Angela Merkel did not seem overly impressed. She sees the constraints that exist for her. The historical memory of the greatest defeat of the twentieth century still lingers. Hence the high level of wariness when it comes to invitations to join NATO’s military escapades. Nor has anyone there forgotten the 1980s, when Germany lived in intense fear of the USSR’s SS-20 missiles that could have incinerated that country in the blink of an eye. Germans have no desire to meekly toe the line of yet another US president, which could end up taking them back to those days.
Apparently, this is why the head of the German government seemed to have armored herself with the mantra of “don’t give anything to Trump” during the negotiations in Washington.
If you look at things pragmatically, Trump needed to get a few concessions from Merkel. First of all, he needed the consent of the German chancellor to at least bring back the sanctions and hopefully to even agree to a war against Iran, because for the current Washington administration, a dissolution of the “Iran deal” and a subsequent war with Tehran is the biggest item on its foreign-policy agenda. Second, Trump had to “squeeze” Merkel on the issue of increasing Germany’s financial contributions NATO’s budget. According to the White House, Germany should be contributing 2% of its annual GDP to the alliance’s budget (or in other words, to the backlog of product orders for the US military-industrial complex). As Trump expressed it so poetically, “NATO is wonderful, but it helps Europe more than it helps us, and why are we paying the vast majority of the costs?” Third, the US needed to ensure that European leaders, and especially Merkel, capitulate in the tariff wars between the US and the EU, and, in a best-case scenario, to also secure the EU’s assistance in the trade war with China that Trump recently kicked off.
Based on the results of the meeting, Washington received a polite refusal on all three points. Five years ago it would have been difficult to imagine this kind of situation, but now this is objectively the real-world state of affairs, and it is something that neither the political analysts in the US nor a significant faction of the European media class (which still views the European Union as a “big Puerto Rico”) can get used to. The significance of Puerto Rico is that it is a place outside the US borders, but that is in effect controlled from Washington, although it has no power to influence American policy. Incidentally, Washington’s official discourse in regard to the European Union has already undergone a radical transformation and, according to Trump himself, it seems that the EU was “formed to take advantage of the United States,” although prior to that the EU was painted in the official Western narrative exclusively in terms of its “ideals of freedom,” “protection of democracy,” and some kind of “pan-European destiny and values.”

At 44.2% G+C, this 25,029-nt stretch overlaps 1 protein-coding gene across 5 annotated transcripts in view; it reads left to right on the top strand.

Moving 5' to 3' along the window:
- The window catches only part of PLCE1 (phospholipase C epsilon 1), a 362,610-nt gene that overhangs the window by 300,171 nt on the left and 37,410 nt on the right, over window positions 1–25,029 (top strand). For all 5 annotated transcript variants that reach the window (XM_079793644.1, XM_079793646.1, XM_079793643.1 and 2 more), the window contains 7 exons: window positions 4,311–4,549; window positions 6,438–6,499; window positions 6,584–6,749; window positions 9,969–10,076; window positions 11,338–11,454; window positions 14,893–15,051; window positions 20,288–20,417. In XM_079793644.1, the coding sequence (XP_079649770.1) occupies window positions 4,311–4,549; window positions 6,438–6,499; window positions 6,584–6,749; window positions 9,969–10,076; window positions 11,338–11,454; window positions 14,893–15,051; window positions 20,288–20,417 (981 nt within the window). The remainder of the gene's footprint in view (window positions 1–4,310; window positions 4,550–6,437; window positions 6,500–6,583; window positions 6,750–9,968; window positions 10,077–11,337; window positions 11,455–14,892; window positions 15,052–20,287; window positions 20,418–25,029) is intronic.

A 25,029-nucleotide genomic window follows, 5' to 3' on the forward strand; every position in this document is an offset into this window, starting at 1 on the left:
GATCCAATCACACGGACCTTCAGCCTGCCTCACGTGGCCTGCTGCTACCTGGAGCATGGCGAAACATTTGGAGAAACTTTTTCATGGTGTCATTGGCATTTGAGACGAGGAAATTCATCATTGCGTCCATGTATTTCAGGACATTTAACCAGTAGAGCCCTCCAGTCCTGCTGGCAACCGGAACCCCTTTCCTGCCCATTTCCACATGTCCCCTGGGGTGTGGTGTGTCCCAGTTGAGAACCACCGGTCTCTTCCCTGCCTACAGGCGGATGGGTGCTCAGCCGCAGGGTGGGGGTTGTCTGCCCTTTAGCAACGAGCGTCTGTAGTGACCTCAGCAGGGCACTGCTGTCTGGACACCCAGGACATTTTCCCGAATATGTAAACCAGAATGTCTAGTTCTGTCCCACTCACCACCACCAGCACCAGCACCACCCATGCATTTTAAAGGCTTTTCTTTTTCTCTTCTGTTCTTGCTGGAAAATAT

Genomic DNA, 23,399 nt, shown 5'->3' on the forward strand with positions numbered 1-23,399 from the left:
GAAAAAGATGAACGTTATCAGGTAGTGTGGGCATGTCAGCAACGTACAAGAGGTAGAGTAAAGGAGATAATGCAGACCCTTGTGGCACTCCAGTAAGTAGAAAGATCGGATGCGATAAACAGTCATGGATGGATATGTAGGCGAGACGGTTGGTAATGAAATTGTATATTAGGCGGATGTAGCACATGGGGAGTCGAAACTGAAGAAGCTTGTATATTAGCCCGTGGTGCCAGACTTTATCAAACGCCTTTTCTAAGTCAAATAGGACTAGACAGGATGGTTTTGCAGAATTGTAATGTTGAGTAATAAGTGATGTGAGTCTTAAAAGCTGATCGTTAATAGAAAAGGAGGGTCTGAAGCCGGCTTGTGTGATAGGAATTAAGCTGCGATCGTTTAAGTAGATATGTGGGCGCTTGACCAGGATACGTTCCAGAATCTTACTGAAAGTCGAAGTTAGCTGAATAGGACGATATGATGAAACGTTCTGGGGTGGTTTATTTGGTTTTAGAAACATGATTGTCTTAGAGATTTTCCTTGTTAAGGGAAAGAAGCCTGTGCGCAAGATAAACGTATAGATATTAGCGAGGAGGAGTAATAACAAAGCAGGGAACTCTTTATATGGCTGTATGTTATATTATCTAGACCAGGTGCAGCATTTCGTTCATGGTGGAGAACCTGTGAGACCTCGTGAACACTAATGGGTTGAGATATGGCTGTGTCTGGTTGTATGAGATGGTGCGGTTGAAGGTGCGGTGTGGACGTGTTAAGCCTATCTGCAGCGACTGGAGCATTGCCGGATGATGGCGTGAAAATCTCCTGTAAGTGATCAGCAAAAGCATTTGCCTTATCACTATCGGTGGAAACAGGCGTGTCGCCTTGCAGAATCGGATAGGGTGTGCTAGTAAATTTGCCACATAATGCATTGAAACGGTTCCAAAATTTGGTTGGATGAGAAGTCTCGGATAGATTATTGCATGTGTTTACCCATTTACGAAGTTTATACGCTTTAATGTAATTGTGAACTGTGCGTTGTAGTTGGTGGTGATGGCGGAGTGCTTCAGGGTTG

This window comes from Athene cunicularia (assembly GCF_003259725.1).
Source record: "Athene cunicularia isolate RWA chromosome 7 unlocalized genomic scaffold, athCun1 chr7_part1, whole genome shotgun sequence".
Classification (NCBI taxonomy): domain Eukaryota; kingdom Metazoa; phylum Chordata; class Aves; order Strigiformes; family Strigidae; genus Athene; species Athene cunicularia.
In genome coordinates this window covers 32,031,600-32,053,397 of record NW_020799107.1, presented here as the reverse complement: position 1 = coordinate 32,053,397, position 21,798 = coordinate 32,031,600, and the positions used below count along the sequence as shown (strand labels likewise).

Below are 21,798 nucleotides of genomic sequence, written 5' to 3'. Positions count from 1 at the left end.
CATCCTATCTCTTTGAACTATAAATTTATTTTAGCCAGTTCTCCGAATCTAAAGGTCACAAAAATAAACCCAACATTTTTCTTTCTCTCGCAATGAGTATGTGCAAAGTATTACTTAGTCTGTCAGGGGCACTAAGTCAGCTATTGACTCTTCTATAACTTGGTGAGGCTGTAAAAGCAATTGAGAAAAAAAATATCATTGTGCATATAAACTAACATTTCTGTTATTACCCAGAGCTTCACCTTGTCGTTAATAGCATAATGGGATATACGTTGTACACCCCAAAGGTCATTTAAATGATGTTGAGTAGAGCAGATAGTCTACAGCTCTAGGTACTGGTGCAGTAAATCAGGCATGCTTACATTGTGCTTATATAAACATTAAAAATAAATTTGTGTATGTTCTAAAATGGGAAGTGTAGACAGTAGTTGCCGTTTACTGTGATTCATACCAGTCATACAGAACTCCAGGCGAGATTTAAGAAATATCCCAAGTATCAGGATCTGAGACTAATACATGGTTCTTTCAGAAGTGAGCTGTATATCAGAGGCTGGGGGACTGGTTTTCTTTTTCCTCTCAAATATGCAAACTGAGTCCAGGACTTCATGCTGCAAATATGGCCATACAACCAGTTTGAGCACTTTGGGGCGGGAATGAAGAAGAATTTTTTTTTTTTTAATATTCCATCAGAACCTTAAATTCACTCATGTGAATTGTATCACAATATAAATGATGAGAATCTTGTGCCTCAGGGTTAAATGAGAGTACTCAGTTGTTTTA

The essence of today’s transatlantic relationship can be seen in the contacts between Washington and Paris. Despite the White House’s high hopes for France to prove its loyalty to the alliance, its leaders have been just as firm as Germany’s in standing up for their own interests. This mindset was evident in the stance taken by President Emmanuel Macron, who was quoted by Bloomberg as saying “we won’t talk about anything while there’s a gun pointed at our head.” European leaders insist that any discussions take place with everyone on an equal footing, which Washington cannot indulge as a matter of principle. Even lower-level European officials are using their economic power to threaten the US. French Economy Minister Bruno Le Maire claimed, “One thing I learned from my week in the U.S. with President Macron: The Americans will only respect a show of strength.” Needless to say, one does not speak to a real global hegemon in such terms.
No matter what the outcome of all the diplomatic and economic conflicts between the two shores of the Atlantic, it is already safe to say that Europe has broken free of Washington’s grip, and future relations between the US and the EU will become increasingly tense. We shall soon see whether Europe will take advantage of its current opportunity to reclaim the economic and political freedom that it lost at some point.